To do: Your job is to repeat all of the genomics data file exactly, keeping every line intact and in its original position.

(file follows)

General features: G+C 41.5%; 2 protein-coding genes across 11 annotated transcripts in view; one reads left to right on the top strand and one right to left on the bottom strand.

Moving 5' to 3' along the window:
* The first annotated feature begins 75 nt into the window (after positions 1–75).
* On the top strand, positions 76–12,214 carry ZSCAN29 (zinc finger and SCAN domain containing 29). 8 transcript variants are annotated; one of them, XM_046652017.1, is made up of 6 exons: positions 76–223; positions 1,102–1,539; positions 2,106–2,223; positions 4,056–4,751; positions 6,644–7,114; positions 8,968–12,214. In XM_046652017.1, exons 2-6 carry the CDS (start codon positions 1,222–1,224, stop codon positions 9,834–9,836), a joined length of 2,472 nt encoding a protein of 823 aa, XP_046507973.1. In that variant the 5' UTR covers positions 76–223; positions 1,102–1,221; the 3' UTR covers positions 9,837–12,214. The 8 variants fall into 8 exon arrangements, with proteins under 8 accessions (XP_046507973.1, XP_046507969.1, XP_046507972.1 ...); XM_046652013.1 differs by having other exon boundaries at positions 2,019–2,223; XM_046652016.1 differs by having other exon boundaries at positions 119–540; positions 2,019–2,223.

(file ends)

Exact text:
General features: G+C 41.5%; 2 protein-coding genes across 11 annotated transcripts in view; one reads left to right on the top strand and one right to left on the bottom strand.

Moving 5' to 3' along the window:
* The first annotated feature begins 75 nt into the window (after positions 1–75).
* On the top strand, positions 76–12,214 carry ZSCAN29 (zinc finger and SCAN domain containing 29). 8 transcript variants are annotated; one of them, XM_046652017.1, is made up of 6 exons: positions 76–223; positions 1,102–1,539; positions 2,106–2,223; positions 4,056–4,751; positions 6,644–7,114; positions 8,968–12,214. In XM_046652017.1, exons 2-6 carry the CDS (start codon positions 1,222–1,224, stop codon positions 9,834–9,836), a joined length of 2,472 nt encoding a protein of 823 aa, XP_046507973.1. In that variant the 5' UTR covers positions 76–223; positions 1,102–1,221; the 3' UTR covers positions 9,837–12,214. The 8 variants fall into 8 exon arrangements, with proteins under 8 accessions (XP_046507973.1, XP_046507969.1, XP_046507972.1 ...); XM_046652013.1 differs by having other exon boundaries at positions 2,019–2,223; XM_046652016.1 differs by having other exon boundaries at positions 119–540; positions 2,019–2,223.